Local Landmark: Legion Park

Legion Park Wall

In October 2019, the Board of County Commissioners listed Legion Park as a local historic landmark. The park is a 23.07-acre property located on the north side of Arapahoe Road, just west of 75th Street in Boulder. Situated on top of Goodview, or Hoover Hill, it possesses a commanding view of the greater Boulder Valley and entire Front Range. Today the property is Boulder County’s oldest park and serves as a World War I veterans’ memorial.

The foundation for the establishment of Legion Park began in 1917, when John Howard Empson deeded the land to Boulder County for one dollar and other good and valuable considerations. Empson was a well-known local businessman who pioneered the development of the canning industry in Northern Colorado, using locally grown produce.

It was not until 14 years later, in 1931 that Boulder County commissioners requested the construction of a new scenic road to the top of Goodview Hill to provide a vantage point from which visitors will get an “unparalleled panoramic view.”

The property’s future as a veterans’ memorial was decided with the lease agreement signed between Boulder County and the American Legion Post #10 in 1932.

The Great Depression & The CCC

In response to the rampant unemployment and economic chaos that gripped the country during the Great Depression, President Franklin D. Roosevelt established the Emergency Conservation Work Act, more commonly known as the Civilian Conservation Corps (CCC) in 1933. In what would later be called “The Hundred Days,” President Roosevelt revitalized the faith of the nation with the creation of several emergency relief programs. With this one bold and innovative move, Roosevelt brought together two wasted resources, the young men and the land, in an effort to save both.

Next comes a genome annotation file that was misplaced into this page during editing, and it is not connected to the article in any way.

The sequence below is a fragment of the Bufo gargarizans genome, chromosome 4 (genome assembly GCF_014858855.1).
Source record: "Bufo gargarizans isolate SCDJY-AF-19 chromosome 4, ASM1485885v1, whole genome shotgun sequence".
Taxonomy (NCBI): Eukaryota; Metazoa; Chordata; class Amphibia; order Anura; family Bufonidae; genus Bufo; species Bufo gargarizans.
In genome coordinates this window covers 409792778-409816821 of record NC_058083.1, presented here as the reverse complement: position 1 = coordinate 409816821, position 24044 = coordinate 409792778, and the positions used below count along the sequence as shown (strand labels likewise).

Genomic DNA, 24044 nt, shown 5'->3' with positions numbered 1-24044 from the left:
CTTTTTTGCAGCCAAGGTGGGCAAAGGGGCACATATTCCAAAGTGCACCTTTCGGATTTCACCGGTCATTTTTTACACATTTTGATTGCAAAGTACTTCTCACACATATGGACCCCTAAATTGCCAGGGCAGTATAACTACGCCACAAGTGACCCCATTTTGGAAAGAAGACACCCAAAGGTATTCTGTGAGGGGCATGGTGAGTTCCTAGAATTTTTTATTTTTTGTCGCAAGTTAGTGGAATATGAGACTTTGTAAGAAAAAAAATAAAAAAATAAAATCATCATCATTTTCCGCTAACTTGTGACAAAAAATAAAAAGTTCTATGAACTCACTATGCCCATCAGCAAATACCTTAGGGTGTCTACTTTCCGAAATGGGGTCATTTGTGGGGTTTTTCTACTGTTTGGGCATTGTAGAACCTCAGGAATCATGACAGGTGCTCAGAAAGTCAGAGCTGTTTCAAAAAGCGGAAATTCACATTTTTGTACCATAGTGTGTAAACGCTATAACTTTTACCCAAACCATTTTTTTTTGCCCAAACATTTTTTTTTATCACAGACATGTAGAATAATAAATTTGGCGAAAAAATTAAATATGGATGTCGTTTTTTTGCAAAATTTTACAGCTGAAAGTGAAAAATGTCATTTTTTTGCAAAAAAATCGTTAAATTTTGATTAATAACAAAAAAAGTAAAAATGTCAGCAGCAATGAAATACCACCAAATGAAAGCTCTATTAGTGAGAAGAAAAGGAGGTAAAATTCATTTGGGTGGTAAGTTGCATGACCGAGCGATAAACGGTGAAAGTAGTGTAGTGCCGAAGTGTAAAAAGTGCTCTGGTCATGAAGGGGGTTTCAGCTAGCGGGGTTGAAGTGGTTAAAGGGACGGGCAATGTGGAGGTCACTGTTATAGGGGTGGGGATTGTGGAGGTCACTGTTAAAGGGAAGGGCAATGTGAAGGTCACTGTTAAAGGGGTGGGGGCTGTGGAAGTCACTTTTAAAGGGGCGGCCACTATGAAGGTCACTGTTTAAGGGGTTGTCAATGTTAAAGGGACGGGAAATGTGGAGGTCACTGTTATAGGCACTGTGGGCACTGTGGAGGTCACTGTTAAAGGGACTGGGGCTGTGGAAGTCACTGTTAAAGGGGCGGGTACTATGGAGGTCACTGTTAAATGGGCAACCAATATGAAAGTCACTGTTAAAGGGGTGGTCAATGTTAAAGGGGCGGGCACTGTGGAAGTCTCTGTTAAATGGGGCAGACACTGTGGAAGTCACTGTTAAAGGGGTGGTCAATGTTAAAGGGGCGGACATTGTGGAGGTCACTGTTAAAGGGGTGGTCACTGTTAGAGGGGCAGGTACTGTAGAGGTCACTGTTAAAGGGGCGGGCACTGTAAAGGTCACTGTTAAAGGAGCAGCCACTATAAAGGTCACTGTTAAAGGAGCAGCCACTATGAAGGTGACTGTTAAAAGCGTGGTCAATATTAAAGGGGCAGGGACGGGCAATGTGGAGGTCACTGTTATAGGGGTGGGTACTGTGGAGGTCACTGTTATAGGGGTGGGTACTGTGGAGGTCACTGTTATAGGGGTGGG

Locally, the City of Boulder’s first CCC camp was established in July 1933, at Boulder Creek and Sixth Street, with the second camp established in October of that year at Baseline and Sixth Street. Some of the projects completed by the camps included dead tree removal and replanting, erosion control, road grading, clearing fire lanes, building swimming holes, constructing trails, and building a rock garden at the entrance to Chautauqua. Most notable were the Flagstaff Mountain projects that included road improvements, construction of the Sunrise Circle Amphitheater, Chapman Drive, Green Mountain Lodge, Halfway House and restroom, and Morse Well.

Legion Park Construction & Dedication

Approximately 25 men began construction of the memorial in January 1934. The rock used to construct the wall outline came from Valmont Butte and had to be carefully matched in size during the wall’s construction, since the volcanic rock could not be shaped or chipped down to size. At the same time, they constructed a new access road to the memorial from the west, and improvements were made to the existing road to the east.

The dedication ceremony for Legion Park took place on June 22, 1934. The day after the dedication ceremony, an article in the “Daily Camera” reported on the success of the previous evening’s event and how the newly completed park adds “to the many points of interest in and around Boulder.”

Local Historic Landmarks

Boulder County local historic landmarks are buildings, structures, sites, or districts that have been designated by the Board of County Commissioners because of their historic significance and importance to the county. The county began its formal historic preservation program in 1992, although efforts to preserve our cultural resources began years earlier. Boulder County is a leader in historic preservation through its stewardship of numerous historic properties and by encouraging private property owners to preserve their historic resources. To see the full list of county designated sites, visit Designated Historic Sites.